UK’s HMS St Albans Back in Service After Four-Year Upgrade

The UK Royal Navy’s HMS St Albans has returned to service after four and a half years of upkeep and upgrades.

The Type 23 frigate was taken out of Devonport Naval Base in southwest England to participate in post-refit sea trials to determine whether all the improved and refurbished systems aboard the ship were working as intended.

St Albans’ life extension (LIFEX) upgrades will be tested in the English Channel in “the next few weeks,” according to the Royal Navy.

The frigate began its LIFEX upgrades in 2019 following nearly 20 years of service.

Four-Year Upgrade

Babcock oversaw the vessel’s upgrades, including the replacement of all four diesel engines and the installation of LED lighting.

Its Sea Wolf air defense system was replaced with the newer Sea Ceptor, while its sensors were upgraded with the new Type 997 Artisan air-search radar.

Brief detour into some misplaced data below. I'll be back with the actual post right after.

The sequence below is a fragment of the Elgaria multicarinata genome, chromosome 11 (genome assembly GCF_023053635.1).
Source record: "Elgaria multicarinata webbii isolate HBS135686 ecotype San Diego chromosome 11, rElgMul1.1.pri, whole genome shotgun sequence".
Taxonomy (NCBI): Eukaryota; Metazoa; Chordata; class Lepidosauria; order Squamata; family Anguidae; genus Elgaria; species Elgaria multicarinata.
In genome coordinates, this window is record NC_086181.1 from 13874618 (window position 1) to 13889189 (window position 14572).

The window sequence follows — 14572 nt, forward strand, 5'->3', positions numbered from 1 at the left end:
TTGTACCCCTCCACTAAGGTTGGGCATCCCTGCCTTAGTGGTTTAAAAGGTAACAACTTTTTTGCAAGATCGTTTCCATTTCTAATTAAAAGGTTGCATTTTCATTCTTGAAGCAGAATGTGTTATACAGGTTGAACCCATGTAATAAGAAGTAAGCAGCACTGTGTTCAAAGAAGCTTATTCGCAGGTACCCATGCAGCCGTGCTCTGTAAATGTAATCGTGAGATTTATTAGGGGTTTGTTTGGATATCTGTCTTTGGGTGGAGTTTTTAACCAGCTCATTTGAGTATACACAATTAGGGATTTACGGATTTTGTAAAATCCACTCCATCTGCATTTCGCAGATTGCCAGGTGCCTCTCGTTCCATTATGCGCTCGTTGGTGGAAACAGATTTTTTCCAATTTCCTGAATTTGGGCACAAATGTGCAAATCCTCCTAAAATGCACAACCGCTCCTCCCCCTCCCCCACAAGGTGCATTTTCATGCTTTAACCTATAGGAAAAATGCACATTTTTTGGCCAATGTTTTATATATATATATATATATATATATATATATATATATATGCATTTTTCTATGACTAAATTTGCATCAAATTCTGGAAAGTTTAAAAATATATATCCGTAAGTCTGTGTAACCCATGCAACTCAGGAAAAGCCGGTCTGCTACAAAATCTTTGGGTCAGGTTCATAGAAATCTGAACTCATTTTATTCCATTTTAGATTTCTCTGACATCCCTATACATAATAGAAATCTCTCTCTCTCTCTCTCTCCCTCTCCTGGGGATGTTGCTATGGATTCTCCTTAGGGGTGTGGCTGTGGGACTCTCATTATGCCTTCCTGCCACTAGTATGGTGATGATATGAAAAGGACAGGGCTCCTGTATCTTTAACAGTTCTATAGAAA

The ship was also redesigned to adapt to the upcoming Sea Venom anti-ship missile system.

HMS St Albans Commanding Officer Commander Helen Coxon described the ship’s return as a significant milestone for the force and its engineering endeavors.

“Whether it is the first day at sea – as is the case for many of our less experienced sailors – or returning back to where we feel at home for the more experienced  – today is a big day and we’d like to thank all those involved in making it happen,” she said.

Thanks to its upgrades, the ship is scheduled to serve well into the middle of the next decade while its successors, the Type 26 frigates, enter service.

Related Articles

Back to top button